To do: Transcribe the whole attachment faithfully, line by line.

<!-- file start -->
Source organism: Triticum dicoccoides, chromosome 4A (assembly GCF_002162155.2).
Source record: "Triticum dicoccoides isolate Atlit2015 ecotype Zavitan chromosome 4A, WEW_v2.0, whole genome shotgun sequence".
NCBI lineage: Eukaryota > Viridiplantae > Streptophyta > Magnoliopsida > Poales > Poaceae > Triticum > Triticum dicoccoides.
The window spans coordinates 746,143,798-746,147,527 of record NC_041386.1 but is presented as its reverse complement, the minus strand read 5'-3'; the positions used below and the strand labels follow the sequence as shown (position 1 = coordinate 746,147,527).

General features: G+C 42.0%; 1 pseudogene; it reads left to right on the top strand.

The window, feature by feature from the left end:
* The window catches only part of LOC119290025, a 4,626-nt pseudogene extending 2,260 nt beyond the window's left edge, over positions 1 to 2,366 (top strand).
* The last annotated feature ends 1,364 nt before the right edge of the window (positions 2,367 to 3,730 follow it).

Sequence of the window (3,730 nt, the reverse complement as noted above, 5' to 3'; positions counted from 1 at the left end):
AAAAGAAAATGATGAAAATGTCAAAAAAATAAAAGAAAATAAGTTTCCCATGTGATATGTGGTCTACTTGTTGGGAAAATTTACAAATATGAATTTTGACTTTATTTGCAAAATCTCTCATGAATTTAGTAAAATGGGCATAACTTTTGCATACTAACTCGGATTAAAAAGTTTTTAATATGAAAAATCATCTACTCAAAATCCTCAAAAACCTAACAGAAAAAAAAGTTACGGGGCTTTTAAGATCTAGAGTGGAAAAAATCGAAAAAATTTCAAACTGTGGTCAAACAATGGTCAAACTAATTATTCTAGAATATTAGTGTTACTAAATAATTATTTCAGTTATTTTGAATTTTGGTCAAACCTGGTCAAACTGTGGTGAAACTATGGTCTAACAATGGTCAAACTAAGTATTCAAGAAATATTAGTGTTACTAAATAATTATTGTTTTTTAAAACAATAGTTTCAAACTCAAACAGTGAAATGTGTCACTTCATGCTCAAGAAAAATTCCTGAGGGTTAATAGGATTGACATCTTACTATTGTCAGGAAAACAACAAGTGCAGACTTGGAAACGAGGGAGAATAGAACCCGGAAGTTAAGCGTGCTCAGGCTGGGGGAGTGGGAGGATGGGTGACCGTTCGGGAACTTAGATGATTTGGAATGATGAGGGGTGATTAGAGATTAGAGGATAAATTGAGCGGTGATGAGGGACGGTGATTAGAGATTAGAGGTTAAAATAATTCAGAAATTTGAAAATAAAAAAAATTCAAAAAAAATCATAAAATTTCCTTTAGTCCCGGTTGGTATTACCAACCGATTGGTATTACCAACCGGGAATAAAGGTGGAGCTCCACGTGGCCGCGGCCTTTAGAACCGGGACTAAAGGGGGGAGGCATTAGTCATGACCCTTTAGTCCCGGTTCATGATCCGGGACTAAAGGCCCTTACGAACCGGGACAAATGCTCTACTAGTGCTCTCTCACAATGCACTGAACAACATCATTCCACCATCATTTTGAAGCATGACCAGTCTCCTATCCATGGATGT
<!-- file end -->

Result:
Source organism: Triticum dicoccoides, chromosome 4A (assembly GCF_002162155.2).
Source record: "Triticum dicoccoides isolate Atlit2015 ecotype Zavitan chromosome 4A, WEW_v2.0, whole genome shotgun sequence".
NCBI lineage: Eukaryota > Viridiplantae > Streptophyta > Magnoliopsida > Poales > Poaceae > Triticum > Triticum dicoccoides.
The window spans coordinates 746,143,798-746,147,527 of record NC_041386.1 but is presented as its reverse complement, the minus strand read 5'-3'; the positions used below and the strand labels follow the sequence as shown (position 1 = coordinate 746,147,527).

General features: G+C 42.0%; 1 pseudogene; it reads left to right on the top strand.

The window, feature by feature from the left end:
* The window catches only part of LOC119290025, a 4,626-nt pseudogene extending 2,260 nt beyond the window's left edge, over positions 1 to 2,366 (top strand).
* The last annotated feature ends 1,364 nt before the right edge of the window (positions 2,367 to 3,730 follow it).

Sequence of the window (3,730 nt, the reverse complement as noted above, 5' to 3'; positions counted from 1 at the left end):
AAAAGAAAATGATGAAAATGTCAAAAAAATAAAAGAAAATAAGTTTCCCATGTGATATGTGGTCTACTTGTTGGGAAAATTTACAAATATGAATTTTGACTTTATTTGCAAAATCTCTCATGAATTTAGTAAAATGGGCATAACTTTTGCATACTAACTCGGATTAAAAAGTTTTTAATATGAAAAATCATCTACTCAAAATCCTCAAAAACCTAACAGAAAAAAAAGTTACGGGGCTTTTAAGATCTAGAGTGGAAAAAATCGAAAAAATTTCAAACTGTGGTCAAACAATGGTCAAACTAATTATTCTAGAATATTAGTGTTACTAAATAATTATTTCAGTTATTTTGAATTTTGGTCAAACCTGGTCAAACTGTGGTGAAACTATGGTCTAACAATGGTCAAACTAAGTATTCAAGAAATATTAGTGTTACTAAATAATTATTGTTTTTTAAAACAATAGTTTCAAACTCAAACAGTGAAATGTGTCACTTCATGCTCAAGAAAAATTCCTGAGGGTTAATAGGATTGACATCTTACTATTGTCAGGAAAACAACAAGTGCAGACTTGGAAACGAGGGAGAATAGAACCCGGAAGTTAAGCGTGCTCAGGCTGGGGGAGTGGGAGGATGGGTGACCGTTCGGGAACTTAGATGATTTGGAATGATGAGGGGTGATTAGAGATTAGAGGATAAATTGAGCGGTGATGAGGGACGGTGATTAGAGATTAGAGGTTAAAATAATTCAGAAATTTGAAAATAAAAAAAATTCAAAAAAAATCATAAAATTTCCTTTAGTCCCGGTTGGTATTACCAACCGATTGGTATTACCAACCGGGAATAAAGGTGGAGCTCCACGTGGCCGCGGCCTTTAGAACCGGGACTAAAGGGGGGAGGCATTAGTCATGACCCTTTAGTCCCGGTTCATGATCCGGGACTAAAGGCCCTTACGAACCGGGACAAATGCTCTACTAGTGCTCTCTCACAATGCACTGAACAACATCATTCCACCATCATTTTGAAGCATGACCAGTCTCCTATCCATGGATGT